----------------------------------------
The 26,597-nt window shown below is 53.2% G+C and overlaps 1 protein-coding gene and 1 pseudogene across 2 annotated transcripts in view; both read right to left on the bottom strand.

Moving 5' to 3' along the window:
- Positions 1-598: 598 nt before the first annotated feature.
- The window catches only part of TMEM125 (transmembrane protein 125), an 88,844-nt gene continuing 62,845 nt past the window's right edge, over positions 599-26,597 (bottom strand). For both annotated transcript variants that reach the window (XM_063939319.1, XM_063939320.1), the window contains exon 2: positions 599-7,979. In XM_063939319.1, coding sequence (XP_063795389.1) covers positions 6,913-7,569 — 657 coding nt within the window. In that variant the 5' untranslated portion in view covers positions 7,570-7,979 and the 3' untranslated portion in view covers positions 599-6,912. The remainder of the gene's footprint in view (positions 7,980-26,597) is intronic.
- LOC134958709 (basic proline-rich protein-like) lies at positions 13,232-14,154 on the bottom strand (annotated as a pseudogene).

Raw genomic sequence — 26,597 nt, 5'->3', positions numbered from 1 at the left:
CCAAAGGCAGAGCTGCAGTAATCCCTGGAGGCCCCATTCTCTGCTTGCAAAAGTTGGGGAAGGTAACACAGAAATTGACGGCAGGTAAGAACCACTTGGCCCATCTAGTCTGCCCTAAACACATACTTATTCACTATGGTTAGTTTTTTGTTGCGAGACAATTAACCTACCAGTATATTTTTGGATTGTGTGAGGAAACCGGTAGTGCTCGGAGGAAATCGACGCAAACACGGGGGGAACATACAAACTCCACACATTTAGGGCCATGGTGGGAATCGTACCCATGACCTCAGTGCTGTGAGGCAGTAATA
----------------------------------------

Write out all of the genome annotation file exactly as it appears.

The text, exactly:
The 26,597-nt window shown below is 53.2% G+C and overlaps 1 protein-coding gene and 1 pseudogene across 2 annotated transcripts in view; both read right to left on the bottom strand.

Moving 5' to 3' along the window:
- Positions 1-598: 598 nt before the first annotated feature.
- The window catches only part of TMEM125 (transmembrane protein 125), an 88,844-nt gene continuing 62,845 nt past the window's right edge, over positions 599-26,597 (bottom strand). For both annotated transcript variants that reach the window (XM_063939319.1, XM_063939320.1), the window contains exon 2: positions 599-7,979. In XM_063939319.1, coding sequence (XP_063795389.1) covers positions 6,913-7,569 — 657 coding nt within the window. In that variant the 5' untranslated portion in view covers positions 7,570-7,979 and the 3' untranslated portion in view covers positions 599-6,912. The remainder of the gene's footprint in view (positions 7,980-26,597) is intronic.
- LOC134958709 (basic proline-rich protein-like) lies at positions 13,232-14,154 on the bottom strand (annotated as a pseudogene).

Raw genomic sequence — 26,597 nt, 5'->3', positions numbered from 1 at the left:
CCAAAGGCAGAGCTGCAGTAATCCCTGGAGGCCCCATTCTCTGCTTGCAAAAGTTGGGGAAGGTAACACAGAAATTGACGGCAGGTAAGAACCACTTGGCCCATCTAGTCTGCCCTAAACACATACTTATTCACTATGGTTAGTTTTTTGTTGCGAGACAATTAACCTACCAGTATATTTTTGGATTGTGTGAGGAAACCGGTAGTGCTCGGAGGAAATCGACGCAAACACGGGGGGAACATACAAACTCCACACATTTAGGGCCATGGTGGGAATCGTACCCATGACCTCAGTGCTGTGAGGCAGTAATA